Rabbi, Democratic Lawmaker urges Kansas GOP to speak out against Holocaust-related COVID-19 criticism


TOPEKA – Rabbi Mark Levin and Democratic State Representative Dan Osman on Thursday called on the Kansas Republican Party and Attorney General Derek Schmidt to condemn comparisons between masks or vaccination warrants during the pandemic and the genocidal campaign of Nazis to murder 6 million Jews during the Holocaust.

The use of symbolism from the late 1930s and early 1940s in the midst of World War II recurred several times during the Kansas Legislature’s two-day special committee hearing on the scope excessive COVID-19 as several witnesses linked ongoing public health policies at state and federal government levels to actions by Germany and its allies to suppress Jews, including wearing a star David yellow on clothing in Nazi-occupied Europe.

Levin, founding rabbi of the Beth Torah Congregation in Overland Park, said it would be best if politicians and others abandoned the practice of making connections to the history of the persecution against the Jewish people and the ever-present horror. of the Holocaust when they argue with others about COVID-19[FEMININEIladéclaréquelapolitiquedelaréponseàlapandémiepourraitêtreenvisagéesansplongerdanslesmauvaisesintentionsd’AdolphHitler

Mark Levin, founding rabbi of the Beth Torah Congregation in Overland Park, said Thursday it was wrong to compare the Jewish people’s experience during the Holocaust to public health policy on COVID masks and vaccinations. 19. (Screenshot / Reflector Kansas)

“Symbols are flexible in the hands of people who don’t understand them and want to transform them to their own political advantage,” Levin said at a press conference hosted by the Kansas Democratic Party. “To appropriate something that is humiliating for Jews and dangerous for the Jewish community in order to make this point is simply irresponsible and must be repudiated. “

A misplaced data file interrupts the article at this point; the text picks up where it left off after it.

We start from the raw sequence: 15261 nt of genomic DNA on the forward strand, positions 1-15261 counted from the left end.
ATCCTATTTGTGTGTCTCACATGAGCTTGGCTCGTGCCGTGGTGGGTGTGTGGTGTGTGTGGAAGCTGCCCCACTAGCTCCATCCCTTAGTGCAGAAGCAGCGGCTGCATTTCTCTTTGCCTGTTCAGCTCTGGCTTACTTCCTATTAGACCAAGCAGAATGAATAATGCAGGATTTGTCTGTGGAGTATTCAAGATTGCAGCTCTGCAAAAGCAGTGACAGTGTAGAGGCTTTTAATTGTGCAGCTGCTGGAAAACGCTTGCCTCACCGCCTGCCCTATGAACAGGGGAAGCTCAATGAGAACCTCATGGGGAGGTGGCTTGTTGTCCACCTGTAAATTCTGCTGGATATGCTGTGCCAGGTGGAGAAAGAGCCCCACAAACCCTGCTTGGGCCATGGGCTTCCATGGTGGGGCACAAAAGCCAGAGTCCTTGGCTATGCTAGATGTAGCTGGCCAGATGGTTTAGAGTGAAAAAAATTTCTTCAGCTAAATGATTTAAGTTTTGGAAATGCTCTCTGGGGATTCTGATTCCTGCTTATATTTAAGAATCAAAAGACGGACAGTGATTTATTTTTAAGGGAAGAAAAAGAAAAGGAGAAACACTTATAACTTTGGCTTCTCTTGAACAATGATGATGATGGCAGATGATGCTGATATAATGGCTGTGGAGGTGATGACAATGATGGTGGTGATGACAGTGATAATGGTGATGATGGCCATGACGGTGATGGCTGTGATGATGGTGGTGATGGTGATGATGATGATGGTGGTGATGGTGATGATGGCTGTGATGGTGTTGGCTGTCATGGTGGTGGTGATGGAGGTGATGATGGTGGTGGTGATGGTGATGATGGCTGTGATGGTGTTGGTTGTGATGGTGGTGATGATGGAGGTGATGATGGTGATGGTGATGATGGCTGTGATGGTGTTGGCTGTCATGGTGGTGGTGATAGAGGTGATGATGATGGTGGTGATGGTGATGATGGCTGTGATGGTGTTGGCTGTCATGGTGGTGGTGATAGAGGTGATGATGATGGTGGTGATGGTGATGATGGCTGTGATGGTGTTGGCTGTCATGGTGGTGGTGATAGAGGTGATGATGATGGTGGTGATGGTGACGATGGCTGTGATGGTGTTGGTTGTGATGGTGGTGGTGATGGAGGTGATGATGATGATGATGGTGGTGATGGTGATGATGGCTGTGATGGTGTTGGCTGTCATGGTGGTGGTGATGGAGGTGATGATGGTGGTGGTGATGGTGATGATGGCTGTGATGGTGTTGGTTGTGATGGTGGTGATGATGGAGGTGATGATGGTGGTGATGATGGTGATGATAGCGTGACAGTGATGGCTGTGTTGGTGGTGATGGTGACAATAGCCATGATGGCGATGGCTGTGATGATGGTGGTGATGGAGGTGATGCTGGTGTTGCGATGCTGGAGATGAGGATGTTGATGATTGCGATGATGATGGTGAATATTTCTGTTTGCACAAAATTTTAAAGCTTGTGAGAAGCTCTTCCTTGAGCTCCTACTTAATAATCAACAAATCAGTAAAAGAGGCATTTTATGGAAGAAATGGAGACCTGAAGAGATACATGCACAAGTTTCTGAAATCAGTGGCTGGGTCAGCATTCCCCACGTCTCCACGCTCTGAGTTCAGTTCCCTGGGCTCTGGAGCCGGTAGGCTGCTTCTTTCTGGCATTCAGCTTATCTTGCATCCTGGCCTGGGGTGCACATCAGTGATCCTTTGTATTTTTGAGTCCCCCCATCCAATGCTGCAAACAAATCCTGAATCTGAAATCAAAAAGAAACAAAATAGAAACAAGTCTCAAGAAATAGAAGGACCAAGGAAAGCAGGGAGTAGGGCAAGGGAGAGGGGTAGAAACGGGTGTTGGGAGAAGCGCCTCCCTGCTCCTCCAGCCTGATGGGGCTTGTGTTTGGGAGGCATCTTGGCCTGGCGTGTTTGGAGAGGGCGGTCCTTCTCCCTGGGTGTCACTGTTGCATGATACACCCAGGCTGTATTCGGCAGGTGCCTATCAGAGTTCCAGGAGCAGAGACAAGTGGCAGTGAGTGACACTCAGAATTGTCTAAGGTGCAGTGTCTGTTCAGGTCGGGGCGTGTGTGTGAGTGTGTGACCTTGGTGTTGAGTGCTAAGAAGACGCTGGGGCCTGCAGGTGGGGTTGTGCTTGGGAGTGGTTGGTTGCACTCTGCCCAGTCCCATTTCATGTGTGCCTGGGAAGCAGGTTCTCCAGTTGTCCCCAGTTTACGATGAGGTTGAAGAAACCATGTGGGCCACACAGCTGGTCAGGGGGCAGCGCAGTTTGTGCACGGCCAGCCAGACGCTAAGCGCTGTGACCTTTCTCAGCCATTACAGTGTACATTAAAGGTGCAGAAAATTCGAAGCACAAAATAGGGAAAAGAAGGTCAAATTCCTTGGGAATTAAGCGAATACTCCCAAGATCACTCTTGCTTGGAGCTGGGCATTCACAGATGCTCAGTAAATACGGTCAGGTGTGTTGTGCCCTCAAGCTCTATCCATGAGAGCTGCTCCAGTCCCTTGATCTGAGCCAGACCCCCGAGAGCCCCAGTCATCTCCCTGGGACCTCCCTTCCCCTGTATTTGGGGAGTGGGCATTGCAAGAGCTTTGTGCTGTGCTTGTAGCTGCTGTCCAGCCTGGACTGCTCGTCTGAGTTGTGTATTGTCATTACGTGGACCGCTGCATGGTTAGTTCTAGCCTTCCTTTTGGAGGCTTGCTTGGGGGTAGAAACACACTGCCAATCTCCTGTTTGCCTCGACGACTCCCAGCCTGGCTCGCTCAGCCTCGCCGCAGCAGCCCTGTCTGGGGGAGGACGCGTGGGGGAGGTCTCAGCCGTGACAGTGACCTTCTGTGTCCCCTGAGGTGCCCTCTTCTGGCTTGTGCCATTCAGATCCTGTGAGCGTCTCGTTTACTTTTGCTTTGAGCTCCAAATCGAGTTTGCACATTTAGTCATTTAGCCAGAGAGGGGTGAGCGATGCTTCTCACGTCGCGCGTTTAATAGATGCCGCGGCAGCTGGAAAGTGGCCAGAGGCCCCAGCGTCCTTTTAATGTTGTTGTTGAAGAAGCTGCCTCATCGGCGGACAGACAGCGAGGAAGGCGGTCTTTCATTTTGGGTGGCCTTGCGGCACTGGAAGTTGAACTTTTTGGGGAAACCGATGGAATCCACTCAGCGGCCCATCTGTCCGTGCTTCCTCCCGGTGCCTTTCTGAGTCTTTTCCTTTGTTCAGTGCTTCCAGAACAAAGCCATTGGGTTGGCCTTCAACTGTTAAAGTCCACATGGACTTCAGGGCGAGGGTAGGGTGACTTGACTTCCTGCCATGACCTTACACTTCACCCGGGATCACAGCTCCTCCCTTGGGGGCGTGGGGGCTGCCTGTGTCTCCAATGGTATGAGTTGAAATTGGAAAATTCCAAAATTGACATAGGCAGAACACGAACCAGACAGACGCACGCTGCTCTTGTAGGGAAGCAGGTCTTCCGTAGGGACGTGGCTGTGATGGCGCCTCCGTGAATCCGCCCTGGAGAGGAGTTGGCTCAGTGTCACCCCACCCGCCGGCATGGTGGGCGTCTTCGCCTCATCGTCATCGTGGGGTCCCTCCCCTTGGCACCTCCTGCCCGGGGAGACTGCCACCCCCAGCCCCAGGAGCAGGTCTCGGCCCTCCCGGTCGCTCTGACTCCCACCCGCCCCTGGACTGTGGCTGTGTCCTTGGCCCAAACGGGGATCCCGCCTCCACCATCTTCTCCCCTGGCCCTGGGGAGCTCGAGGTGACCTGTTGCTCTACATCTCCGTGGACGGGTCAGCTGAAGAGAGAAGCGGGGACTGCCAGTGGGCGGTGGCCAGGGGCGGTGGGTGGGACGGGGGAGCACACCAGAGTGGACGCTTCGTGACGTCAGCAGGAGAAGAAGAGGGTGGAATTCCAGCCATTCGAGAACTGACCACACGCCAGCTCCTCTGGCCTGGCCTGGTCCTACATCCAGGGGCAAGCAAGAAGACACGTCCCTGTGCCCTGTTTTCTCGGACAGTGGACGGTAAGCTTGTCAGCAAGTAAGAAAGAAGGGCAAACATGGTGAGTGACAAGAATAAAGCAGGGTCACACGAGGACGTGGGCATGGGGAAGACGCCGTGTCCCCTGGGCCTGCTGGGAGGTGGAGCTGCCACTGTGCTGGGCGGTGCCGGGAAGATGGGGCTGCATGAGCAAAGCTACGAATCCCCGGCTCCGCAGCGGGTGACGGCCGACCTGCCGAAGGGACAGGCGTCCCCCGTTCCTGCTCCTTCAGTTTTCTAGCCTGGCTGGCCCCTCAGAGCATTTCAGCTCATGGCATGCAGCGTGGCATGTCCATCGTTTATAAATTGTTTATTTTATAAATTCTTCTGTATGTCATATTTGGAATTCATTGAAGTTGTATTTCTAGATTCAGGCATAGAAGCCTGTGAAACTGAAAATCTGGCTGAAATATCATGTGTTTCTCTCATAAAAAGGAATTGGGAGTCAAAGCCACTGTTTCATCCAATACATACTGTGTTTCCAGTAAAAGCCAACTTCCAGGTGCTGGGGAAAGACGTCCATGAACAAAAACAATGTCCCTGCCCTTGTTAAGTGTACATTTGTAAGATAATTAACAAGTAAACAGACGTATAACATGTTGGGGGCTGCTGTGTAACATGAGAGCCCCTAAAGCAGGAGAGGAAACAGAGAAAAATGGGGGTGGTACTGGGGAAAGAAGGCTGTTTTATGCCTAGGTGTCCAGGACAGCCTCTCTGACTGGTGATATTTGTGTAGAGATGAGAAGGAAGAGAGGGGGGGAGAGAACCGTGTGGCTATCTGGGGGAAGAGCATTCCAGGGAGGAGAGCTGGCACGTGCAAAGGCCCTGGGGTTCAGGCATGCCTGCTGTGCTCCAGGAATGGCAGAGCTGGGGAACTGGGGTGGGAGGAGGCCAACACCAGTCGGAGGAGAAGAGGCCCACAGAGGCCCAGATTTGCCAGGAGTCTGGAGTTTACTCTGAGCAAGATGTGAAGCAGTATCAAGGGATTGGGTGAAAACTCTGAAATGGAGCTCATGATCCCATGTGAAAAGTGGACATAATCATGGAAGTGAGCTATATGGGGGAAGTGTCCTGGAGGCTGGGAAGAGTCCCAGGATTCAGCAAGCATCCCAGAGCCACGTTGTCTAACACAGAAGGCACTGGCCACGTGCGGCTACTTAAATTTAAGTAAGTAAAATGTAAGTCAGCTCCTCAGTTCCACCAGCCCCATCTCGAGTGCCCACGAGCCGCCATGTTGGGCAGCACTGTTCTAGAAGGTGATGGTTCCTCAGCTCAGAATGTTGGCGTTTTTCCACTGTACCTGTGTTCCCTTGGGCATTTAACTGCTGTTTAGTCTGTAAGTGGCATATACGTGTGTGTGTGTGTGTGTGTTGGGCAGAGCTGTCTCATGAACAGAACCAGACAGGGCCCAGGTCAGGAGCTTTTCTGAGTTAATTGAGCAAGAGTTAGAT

The Kansas House and Kansas Senate Republican leaders created the Special Committee on Government Overbreadth and the Impact of COVID-19 Mandates to increase the volume of criticism from President Joe Biden and Governor Laura Kelly and to provide a platform to angry Kansas residents. on decisions about masking, social distancing, mass gatherings, business closures and vaccinations. More than 100 people testified before the commission on Friday and Saturday against the warrants, but supporters of the guidelines were not allowed to speak.

The campaign and state office of Schmidt, who is a Republican gubernatorial candidate and is expected to challenge Kelly in 2022, did not respond to a request for comment. The Kansas Republican Party also did not comment.

Representative Dan Osman, a Democrat from Overland Park, said there should be no partisan controversy over pushing back the political use of the Holocaust to drive a political argument during the pandemic.

“If they cannot recognize that people are hurt by these words, then we cannot move forward on this issue,” Osman said. “When you hear something inappropriate, we have to stand up against it. If we don’t stand up for it, it will continue to happen. “

Schmidt on Friday joined half a dozen attorneys general from other states in a lawsuit to block the implementation of Biden’s vaccination mandate for contractors doing business with the federal government.

“No American should be threatened by their federal government with losing their job because their health care decisions differ from those preferred by the President of the United States,” Schmidt said.

“Modern Jew”